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Government consolidation is non-starter
Officials bounce ideas around at retreat
retreat billy
Hinesville City Administrator Billy Edwards looks at a list of issues facing the city and county. The dots represent votes by retreat participants on the priority that should be placed on the issue. - photo by Photo by John Deike
ST. SIMONS ISLAND — The controversial issue of government consolidation came up — sort of — at Liberty’s Countywide Planning Workshop this week.
Much of the discussion dealt with consolidating of services rather than governments. One participant threw out the idea of combining law enforcement services — “If it works in Chatham County, it could work here” — but no serious discussion followed.
Liberty County appears to be headed in the other direction, with the small town of Walthourville having it’s own law enforcement through a contract with the sheriff’s office and Midway having recently launched a one-man police department.
Hinesville has its own police department, but Liberty’s other municipalities, Gum Branch, Flemington, Allenhurst and Riceboro depend on the sheriff’s deputies and the Georgia State Patrol.
True consolidation, with municipalities and the county giving up their authority to a single, united new government appears unlikely.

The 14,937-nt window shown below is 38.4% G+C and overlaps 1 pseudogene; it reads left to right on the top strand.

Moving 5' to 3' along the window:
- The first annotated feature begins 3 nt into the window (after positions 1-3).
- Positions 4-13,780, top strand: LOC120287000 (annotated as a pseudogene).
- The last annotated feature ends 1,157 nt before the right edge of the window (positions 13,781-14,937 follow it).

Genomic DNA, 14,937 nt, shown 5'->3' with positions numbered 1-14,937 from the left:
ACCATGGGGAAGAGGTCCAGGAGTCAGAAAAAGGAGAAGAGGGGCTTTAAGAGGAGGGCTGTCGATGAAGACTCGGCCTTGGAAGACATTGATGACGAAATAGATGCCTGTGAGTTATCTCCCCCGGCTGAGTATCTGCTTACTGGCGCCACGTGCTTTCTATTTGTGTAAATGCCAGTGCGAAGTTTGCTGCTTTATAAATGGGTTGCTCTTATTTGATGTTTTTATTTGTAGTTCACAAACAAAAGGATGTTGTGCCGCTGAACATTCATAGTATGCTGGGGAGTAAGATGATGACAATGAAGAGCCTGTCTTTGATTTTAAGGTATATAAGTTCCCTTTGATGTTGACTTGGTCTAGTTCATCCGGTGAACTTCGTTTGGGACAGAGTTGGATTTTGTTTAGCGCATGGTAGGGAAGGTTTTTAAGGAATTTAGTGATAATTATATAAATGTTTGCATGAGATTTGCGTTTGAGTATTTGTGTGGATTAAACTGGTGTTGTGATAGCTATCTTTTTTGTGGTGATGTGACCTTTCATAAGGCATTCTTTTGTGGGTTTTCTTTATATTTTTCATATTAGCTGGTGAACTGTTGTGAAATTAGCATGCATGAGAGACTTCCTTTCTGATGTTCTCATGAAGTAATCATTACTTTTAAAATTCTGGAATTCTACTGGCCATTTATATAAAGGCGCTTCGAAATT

One of the facilitated groups at the workshop, the yellows, said half-jokingly that they wanted to discuss consolidation, but no member of the group would take responsibility for writing that word on the ever-present flip chart.
Muscogee County and the city of Columbus are an example of a merged government.
Partnering for service delivery was a different story. The Liberty Consolidated Planning Commission, which handles zoning, land use, planning and other matters for the county and all its municipalities, was cited as a success.
The LCPC sponsored this year’s workshop to help encourage wide participation in updating Liberty County’s comprehensive plan.
Commission Chairman John McIver said one of the planks in his platform had been to hold periodic meetings of the heads of governments in the county. He said he had been able to schedule only one meeting before the idea collapsed.
Librarian Robin Shader related a similar experience. She said county library board chairwoman Joan Hollingsworth had been trying to schedule a meeting with the partners who sponsor libraries and found it extremely difficult.
Hinesville, Liberty County and the board of education contribute to library funding; the two small cities in east Liberty chip in to support the Riceboro/Midway branch.
“More and bigger libraries” did emerge as one of the top issues identified by the workshop participants.
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